Waller rent party, Terry at Zinc, open mic, Rome Neal
Ron Scott | 8/1/2012, 4:57 p.m.
Back in the day, a good rent party could actually pay your rent, but then it was only about $10 per month. Come on in, friend, neighbor or downtown guest just looking to hang in Harlem. As Chester Himes' racy novel "Pink Toes" indicated, everybody came to the Harlem rent parties, from politicians to hustlers--and race wasn't a problem.
Musicians scurried from their last set on Saturday night for the anticipated good time, jamming all night and dancing with a lady and a chicken wing in hand to the music of Fats Waller or some other great, fun-loving musician on the scene. Eat all the pigs' feet, fried chicken, corn bread and collard greens you want and just party as Harlem became heaven.
For one day, on July 28 at 5 p.m. at the Harlem Stage Summer Concert in Annunciation Park (West 135th Street between Convent and Amsterdam avenues), the Fats Waller Dance Party returns with pianist Jason Moran and Meshell Ndegeocello on bass and vocals with a five-piece band and a live dance installation by choreographer Maija Garcia/Organic Magnetics. Opening acts will include Amma Whatt and I Love Vinyl DJs.
After four sold-out shows in 2011 at the Harlem Stage Gatehouse, Moran and Ndegeocello are teaming up for a second year to present the Fats Waller Dance Party. Commissioned by Harlem Stage, Moran and Ndegeocello set Waller's music to 21st-century jamming grooves.
"I wanted Fats Waller to be fun for the musicians and audience, how we play it and how Meshell sings it. Before the first Waller Dance Party, I had never played for an audience that actually came out to dance," stated Moran. "If the music moves you, you should be able to move. I want to see the different ways I can interact with the audience and music, especially in this setting, where people want to dance."
The Fats Waller Dance Party has become so successful that the show is going on the road, and Moran will record a version of it for Blue Note Records later this summer.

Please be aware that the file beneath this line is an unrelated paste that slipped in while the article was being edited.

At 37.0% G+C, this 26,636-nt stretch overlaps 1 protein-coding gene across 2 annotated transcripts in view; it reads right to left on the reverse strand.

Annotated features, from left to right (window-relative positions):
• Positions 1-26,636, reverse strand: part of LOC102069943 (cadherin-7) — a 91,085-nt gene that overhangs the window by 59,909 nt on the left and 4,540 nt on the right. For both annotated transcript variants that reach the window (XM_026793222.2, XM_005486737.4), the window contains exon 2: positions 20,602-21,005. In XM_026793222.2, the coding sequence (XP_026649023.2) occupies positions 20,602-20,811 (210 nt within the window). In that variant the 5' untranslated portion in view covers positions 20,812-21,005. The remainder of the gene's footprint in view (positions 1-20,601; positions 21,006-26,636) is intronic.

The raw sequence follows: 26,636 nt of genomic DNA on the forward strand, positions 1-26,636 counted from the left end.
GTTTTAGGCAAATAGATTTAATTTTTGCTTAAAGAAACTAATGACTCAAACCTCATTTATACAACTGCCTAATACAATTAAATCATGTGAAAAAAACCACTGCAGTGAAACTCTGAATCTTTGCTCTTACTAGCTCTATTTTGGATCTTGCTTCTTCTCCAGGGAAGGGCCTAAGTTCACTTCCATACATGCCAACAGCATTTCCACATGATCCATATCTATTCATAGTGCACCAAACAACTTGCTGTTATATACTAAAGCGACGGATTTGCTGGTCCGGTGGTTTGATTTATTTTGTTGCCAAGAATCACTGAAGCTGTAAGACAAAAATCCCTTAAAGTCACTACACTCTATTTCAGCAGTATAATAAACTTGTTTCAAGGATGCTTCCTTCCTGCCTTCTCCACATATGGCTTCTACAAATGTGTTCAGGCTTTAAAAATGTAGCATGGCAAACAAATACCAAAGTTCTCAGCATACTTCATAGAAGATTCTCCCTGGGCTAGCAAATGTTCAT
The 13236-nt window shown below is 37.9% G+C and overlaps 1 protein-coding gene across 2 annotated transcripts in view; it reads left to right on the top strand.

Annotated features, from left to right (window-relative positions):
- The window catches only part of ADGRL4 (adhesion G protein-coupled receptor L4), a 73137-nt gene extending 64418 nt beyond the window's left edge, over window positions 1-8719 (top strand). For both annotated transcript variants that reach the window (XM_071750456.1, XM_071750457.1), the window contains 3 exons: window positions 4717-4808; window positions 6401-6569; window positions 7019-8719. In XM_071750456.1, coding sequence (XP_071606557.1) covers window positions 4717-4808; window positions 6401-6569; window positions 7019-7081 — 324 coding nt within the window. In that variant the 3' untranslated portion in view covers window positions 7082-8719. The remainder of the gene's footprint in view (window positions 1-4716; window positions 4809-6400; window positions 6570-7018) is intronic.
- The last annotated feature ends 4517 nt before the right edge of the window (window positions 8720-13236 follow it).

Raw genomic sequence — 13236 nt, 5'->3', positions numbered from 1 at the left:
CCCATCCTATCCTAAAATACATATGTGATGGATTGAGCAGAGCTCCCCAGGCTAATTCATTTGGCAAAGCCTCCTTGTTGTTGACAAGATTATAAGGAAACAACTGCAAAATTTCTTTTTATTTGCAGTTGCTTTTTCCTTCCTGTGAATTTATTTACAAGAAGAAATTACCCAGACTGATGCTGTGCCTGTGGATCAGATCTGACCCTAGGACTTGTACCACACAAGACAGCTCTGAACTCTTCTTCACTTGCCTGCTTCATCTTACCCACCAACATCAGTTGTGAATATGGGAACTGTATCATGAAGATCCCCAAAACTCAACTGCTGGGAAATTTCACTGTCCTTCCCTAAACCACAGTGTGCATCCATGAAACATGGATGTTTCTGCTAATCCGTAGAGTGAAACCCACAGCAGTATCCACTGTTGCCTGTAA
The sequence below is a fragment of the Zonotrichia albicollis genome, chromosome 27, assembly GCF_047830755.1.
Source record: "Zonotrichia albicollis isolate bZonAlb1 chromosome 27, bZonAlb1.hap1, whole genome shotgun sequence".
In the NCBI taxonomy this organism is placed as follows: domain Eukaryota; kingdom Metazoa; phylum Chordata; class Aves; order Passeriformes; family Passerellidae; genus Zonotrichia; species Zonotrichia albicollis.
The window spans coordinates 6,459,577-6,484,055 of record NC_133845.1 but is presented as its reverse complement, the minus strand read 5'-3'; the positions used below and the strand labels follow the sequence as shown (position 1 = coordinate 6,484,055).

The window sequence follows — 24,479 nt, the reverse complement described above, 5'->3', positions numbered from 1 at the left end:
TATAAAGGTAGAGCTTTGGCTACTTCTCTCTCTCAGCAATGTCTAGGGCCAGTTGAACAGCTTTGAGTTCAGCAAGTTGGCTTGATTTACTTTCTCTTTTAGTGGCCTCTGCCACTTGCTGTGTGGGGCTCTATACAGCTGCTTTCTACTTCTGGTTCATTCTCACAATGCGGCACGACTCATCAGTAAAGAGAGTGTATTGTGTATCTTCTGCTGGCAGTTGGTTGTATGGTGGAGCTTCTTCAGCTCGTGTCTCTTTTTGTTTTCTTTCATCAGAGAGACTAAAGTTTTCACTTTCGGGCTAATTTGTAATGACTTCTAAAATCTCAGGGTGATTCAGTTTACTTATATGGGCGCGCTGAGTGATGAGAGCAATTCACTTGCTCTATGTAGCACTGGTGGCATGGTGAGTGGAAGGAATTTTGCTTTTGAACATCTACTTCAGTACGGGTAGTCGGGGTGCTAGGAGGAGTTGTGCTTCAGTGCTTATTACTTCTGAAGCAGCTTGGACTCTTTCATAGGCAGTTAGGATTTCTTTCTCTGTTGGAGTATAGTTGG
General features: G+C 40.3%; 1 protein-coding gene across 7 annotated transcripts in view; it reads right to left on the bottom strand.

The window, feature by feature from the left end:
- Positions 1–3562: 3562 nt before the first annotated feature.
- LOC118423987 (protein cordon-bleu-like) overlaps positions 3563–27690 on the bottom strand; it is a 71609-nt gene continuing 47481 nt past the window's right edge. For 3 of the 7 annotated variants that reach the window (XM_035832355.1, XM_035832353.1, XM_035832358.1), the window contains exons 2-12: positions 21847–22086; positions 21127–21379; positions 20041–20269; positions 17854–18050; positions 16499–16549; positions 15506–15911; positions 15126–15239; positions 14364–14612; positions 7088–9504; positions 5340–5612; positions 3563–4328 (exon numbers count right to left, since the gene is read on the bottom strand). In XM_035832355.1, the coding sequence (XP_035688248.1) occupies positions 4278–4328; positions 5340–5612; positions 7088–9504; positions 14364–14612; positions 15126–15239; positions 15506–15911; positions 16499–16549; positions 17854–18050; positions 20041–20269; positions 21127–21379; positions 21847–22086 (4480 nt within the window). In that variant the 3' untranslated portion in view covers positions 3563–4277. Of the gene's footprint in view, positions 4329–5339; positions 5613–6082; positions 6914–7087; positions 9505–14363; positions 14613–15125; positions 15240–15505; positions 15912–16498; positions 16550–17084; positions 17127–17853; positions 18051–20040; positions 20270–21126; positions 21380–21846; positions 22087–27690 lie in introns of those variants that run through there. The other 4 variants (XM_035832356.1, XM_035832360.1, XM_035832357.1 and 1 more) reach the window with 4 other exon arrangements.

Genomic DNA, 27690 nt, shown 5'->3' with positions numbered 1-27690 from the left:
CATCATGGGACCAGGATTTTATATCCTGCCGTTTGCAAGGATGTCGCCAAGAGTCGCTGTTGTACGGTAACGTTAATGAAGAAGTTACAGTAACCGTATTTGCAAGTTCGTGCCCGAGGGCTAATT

Waller, a genius pianist and composer out of the stride tradition of the early 1900s, wrote such noted tunes as "Honeysuckle Rose," "Ain't Misbehavin'," "Jitterbug Waltz" and "Squeeze Me." Waller was known to get the joint jumping at Small's Paradise during after-hour jams and rent parties. He began recording for Victor Records in 1923. He is credited with being the first musician to play jazz on an organ.
Yosvany Terry hits Greenwich Village at the Zinc Bar (82 W. 3rd St.) on July 26. Since arriving in New York in 1999, the native Cuban has extended the palate of Afro-Cuban jazz, introducing fresh alto saxophone riffs that climb the scales of jazz to Latin rhythms.
His two-day Zinc engagement will include pianist Osmany Paredes, trumpeter Michael Rodriguez, his brother bassist Yunior Terry and drummer Obed Calvaire. They will perform at 7 and 8:30 p.m.
Terry will perform tunes from his latest release, "Today's Opinions," a collection of eight of his original compositions. The Criss Cross label CD opens with "Summer Relief," which starts with Spanish dialogue and travels into a swift Latin mix of swaying horns and percussion. Terry opens the flow as he rides high on alto with a few Coltranish notes. "Harlem Matinee" is a beautiful ballad with a smooth trumpet and piano conversation. Terry is more than adept here on his rhythmic, extended improvisational solo.